“Lesser Gods” – Part Two
Review by Steve J. Ray
A woman with superhuman abilities is on the run from Ra’s al Ghul and the League Of Assassins. In Batman And The Outsiders #2 our heroes catch up with her, and the cybernetic soldier known as Kaliber.
The first issue of this new series received some strong responses, both from comics fans and from Black Lightning’s creator Tony Isabella. While I agree to a certain extent that Jefferson Pierce does deserve his own book, a series like Batman And The Outsiders is the perfect vehicle to place the character on the road to solo success.
What I don’t agree with is people saying that Black Lightning has been reduced to nothing more than the Dark Knight’s “Yes man.” The readers and commenters who are saying this clearly aren’t reading this comic.
Bryan Hill, in my humble opinion, writes some of the best characters in all of comics. His version of Jefferson Pierce included. The dialogue from pages one and two of this issue should convince anyone of this. Hill writes some real, honest natural, flowing dialogue. He’s also very cleverly showing us that Batman doesn’t, or can’t, converse normally at all. Even amongst friends the Caped Crusader is playing a role, and this is why he needs the Outsiders.
Bruce Wayne/Batman: I’m a symbol of fear. I’m the nightmare that people can trust. That’s what I learned from Bats.
You’re hope, Jeff. You can be a symbol of that. It’s just a lot harder. Right now, hope is what Sofia needs.
Dexter Soy, Veronica Gandini and Clayton Cowles deliver great visuals to match the Kaliber… sorry, calibre, of the writing. Soy delivers powerful action sequences, yet he also gives us brilliant acting from the entire cast of characters. Check out the stern look on Bruce Wayne’s face, and the glare he gets from Jefferson Pierce in the opening pages. Page 10 is wonderful (buy the book). Soy manages to convey fear, thoughtfulness, determination and emotion in five superb panels. All of this is conveyed purely by his art, as there is only one word of dialogue on the entire page.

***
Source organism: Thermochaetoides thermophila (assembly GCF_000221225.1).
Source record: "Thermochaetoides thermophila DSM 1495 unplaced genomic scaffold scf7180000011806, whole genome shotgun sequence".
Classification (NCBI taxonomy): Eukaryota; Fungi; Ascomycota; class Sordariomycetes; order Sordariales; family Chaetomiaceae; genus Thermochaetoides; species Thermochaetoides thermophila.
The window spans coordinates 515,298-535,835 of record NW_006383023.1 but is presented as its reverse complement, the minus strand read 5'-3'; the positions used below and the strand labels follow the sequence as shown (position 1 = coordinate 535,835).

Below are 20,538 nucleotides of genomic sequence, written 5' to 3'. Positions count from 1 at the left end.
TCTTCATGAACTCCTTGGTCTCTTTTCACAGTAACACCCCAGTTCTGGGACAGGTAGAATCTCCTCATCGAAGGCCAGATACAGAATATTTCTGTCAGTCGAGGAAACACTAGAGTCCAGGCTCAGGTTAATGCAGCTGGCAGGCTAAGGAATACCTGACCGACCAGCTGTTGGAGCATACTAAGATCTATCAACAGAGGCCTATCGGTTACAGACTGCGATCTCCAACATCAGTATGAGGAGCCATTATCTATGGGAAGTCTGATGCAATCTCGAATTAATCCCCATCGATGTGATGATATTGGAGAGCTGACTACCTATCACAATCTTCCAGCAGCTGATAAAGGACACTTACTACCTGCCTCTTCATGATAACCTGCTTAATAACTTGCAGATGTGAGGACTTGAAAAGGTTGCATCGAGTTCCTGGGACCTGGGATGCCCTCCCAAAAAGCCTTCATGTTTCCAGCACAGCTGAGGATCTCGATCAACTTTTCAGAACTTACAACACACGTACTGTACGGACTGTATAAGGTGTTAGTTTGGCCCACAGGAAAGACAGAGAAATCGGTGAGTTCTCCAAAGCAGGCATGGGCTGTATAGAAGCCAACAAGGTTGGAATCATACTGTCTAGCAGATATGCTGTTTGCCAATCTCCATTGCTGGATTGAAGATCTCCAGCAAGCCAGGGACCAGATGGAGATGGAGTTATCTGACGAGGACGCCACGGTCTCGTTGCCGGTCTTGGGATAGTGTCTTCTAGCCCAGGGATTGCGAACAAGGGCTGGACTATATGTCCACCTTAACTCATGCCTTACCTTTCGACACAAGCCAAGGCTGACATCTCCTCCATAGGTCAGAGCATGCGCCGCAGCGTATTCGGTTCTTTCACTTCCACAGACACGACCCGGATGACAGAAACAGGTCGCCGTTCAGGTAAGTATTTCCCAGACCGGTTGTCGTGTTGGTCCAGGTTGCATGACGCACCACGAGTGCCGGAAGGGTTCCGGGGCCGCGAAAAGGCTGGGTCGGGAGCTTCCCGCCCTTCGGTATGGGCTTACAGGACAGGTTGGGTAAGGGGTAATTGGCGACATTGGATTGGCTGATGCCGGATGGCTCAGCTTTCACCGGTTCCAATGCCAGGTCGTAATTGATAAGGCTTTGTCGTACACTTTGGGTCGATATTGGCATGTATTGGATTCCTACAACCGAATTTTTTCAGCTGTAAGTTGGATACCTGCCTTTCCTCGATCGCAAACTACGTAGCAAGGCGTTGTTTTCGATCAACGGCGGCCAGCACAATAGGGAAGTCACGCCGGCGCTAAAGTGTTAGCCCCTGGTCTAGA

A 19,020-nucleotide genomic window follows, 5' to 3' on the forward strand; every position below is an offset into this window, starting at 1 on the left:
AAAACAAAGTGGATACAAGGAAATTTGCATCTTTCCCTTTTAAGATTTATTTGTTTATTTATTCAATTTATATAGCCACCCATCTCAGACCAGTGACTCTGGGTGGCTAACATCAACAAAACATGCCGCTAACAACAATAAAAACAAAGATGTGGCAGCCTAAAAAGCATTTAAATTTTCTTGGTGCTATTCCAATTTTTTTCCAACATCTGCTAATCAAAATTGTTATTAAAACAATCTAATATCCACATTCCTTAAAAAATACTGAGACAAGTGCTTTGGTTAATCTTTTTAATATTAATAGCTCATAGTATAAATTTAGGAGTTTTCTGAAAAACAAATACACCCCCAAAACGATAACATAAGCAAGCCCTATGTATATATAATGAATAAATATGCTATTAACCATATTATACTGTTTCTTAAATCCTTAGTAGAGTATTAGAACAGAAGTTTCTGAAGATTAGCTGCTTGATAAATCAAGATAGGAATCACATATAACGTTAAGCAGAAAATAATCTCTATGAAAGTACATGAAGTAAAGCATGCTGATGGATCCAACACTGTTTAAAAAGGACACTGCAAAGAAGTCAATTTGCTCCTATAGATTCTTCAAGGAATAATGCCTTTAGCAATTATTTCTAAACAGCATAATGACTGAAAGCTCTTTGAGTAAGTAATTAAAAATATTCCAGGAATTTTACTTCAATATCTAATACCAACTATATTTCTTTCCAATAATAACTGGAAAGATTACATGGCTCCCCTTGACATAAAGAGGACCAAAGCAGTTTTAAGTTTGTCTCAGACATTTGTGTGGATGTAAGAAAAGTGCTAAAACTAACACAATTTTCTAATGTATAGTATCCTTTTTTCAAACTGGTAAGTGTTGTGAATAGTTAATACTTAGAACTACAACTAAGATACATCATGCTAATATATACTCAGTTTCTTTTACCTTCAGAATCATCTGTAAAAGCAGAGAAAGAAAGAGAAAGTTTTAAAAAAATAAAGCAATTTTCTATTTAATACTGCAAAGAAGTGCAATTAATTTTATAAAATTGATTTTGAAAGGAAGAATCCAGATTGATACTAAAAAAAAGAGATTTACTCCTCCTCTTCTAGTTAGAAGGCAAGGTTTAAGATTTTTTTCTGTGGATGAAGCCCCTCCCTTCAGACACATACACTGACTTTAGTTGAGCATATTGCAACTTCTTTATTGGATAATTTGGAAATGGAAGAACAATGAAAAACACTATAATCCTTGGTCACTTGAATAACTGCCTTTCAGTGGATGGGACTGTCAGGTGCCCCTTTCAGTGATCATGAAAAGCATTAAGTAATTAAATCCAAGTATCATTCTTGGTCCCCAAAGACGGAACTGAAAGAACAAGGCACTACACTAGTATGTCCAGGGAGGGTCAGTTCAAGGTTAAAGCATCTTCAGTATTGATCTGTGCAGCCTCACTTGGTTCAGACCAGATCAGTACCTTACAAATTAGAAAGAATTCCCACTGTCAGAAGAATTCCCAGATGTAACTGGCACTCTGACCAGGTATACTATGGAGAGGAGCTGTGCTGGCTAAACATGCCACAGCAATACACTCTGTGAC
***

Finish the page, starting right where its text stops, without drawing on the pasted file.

Veronica Gandini’s use of color, from the subtlest of flesh tones, to laser gun-sights, explosions and splintering wood, is phenomenal. Add in Clayton Cowles, who is clearly having a KRASSSSSHHHing time lettering this book, and we get twenty odd pages of vintage comic-book mayhem. I love it.
There are action titles, comics which are fun and books which are dark and full of psychological drama. Batman And The Outsiders #2 is one of those rare issues that manages to deliver all of the above, and then some. Super-heroics, dastardly villains, action, fear and pathos; this comic has it all. Oh… and another horrible cliffhanger. This is pure, unadulterated comics entertainment.
Images Courtesy Of DC Entertainment